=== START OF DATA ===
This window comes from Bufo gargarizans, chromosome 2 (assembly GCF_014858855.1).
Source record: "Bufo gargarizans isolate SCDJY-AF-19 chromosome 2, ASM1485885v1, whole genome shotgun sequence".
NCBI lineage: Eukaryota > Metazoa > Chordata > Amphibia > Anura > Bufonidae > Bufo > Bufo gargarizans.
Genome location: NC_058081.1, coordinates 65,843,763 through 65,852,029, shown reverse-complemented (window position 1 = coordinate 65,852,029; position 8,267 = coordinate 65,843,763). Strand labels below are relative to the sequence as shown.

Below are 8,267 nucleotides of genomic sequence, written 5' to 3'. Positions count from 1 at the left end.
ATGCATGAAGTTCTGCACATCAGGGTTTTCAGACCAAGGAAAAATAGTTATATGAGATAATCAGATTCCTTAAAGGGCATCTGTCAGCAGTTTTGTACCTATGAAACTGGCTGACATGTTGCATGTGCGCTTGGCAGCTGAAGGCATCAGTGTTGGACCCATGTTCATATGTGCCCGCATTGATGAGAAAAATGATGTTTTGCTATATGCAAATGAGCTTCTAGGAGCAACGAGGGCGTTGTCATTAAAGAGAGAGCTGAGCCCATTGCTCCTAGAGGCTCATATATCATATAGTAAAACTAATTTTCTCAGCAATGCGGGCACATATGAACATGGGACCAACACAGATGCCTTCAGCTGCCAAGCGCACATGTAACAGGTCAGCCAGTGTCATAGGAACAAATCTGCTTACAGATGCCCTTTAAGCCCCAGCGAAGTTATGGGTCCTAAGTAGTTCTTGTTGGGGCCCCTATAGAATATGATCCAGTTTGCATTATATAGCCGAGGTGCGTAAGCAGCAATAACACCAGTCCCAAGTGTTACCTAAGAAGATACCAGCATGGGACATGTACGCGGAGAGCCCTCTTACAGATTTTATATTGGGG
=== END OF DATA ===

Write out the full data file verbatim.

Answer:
This window comes from Bufo gargarizans, chromosome 2 (assembly GCF_014858855.1).
Source record: "Bufo gargarizans isolate SCDJY-AF-19 chromosome 2, ASM1485885v1, whole genome shotgun sequence".
NCBI lineage: Eukaryota > Metazoa > Chordata > Amphibia > Anura > Bufonidae > Bufo > Bufo gargarizans.
Genome location: NC_058081.1, coordinates 65,843,763 through 65,852,029, shown reverse-complemented (window position 1 = coordinate 65,852,029; position 8,267 = coordinate 65,843,763). Strand labels below are relative to the sequence as shown.

Below are 8,267 nucleotides of genomic sequence, written 5' to 3'. Positions count from 1 at the left end.
ATGCATGAAGTTCTGCACATCAGGGTTTTCAGACCAAGGAAAAATAGTTATATGAGATAATCAGATTCCTTAAAGGGCATCTGTCAGCAGTTTTGTACCTATGAAACTGGCTGACATGTTGCATGTGCGCTTGGCAGCTGAAGGCATCAGTGTTGGACCCATGTTCATATGTGCCCGCATTGATGAGAAAAATGATGTTTTGCTATATGCAAATGAGCTTCTAGGAGCAACGAGGGCGTTGTCATTAAAGAGAGAGCTGAGCCCATTGCTCCTAGAGGCTCATATATCATATAGTAAAACTAATTTTCTCAGCAATGCGGGCACATATGAACATGGGACCAACACAGATGCCTTCAGCTGCCAAGCGCACATGTAACAGGTCAGCCAGTGTCATAGGAACAAATCTGCTTACAGATGCCCTTTAAGCCCCAGCGAAGTTATGGGTCCTAAGTAGTTCTTGTTGGGGCCCCTATAGAATATGATCCAGTTTGCATTATATAGCCGAGGTGCGTAAGCAGCAATAACACCAGTCCCAAGTGTTACCTAAGAAGATACCAGCATGGGACATGTACGCGGAGAGCCCTCTTACAGATTTTATATTGGGG